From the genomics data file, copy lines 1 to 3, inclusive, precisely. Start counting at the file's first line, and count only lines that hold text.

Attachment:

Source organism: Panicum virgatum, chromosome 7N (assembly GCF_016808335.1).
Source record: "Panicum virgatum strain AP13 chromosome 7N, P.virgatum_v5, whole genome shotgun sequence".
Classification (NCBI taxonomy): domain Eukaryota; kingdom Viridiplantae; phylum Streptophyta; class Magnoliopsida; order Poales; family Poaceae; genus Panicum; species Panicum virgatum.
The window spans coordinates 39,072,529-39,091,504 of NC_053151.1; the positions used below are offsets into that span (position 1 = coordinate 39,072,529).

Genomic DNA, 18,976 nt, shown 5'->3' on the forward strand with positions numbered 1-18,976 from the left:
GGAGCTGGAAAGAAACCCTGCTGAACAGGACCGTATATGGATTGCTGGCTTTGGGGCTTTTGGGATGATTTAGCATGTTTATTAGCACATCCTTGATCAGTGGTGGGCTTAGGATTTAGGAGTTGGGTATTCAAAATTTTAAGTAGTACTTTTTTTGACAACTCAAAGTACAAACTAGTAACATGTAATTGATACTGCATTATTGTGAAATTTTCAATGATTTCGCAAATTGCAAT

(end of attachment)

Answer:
Source organism: Panicum virgatum, chromosome 7N (assembly GCF_016808335.1).
Source record: "Panicum virgatum strain AP13 chromosome 7N, P.virgatum_v5, whole genome shotgun sequence".
Classification (NCBI taxonomy): domain Eukaryota; kingdom Viridiplantae; phylum Streptophyta; class Magnoliopsida; order Poales; family Poaceae; genus Panicum; species Panicum virgatum.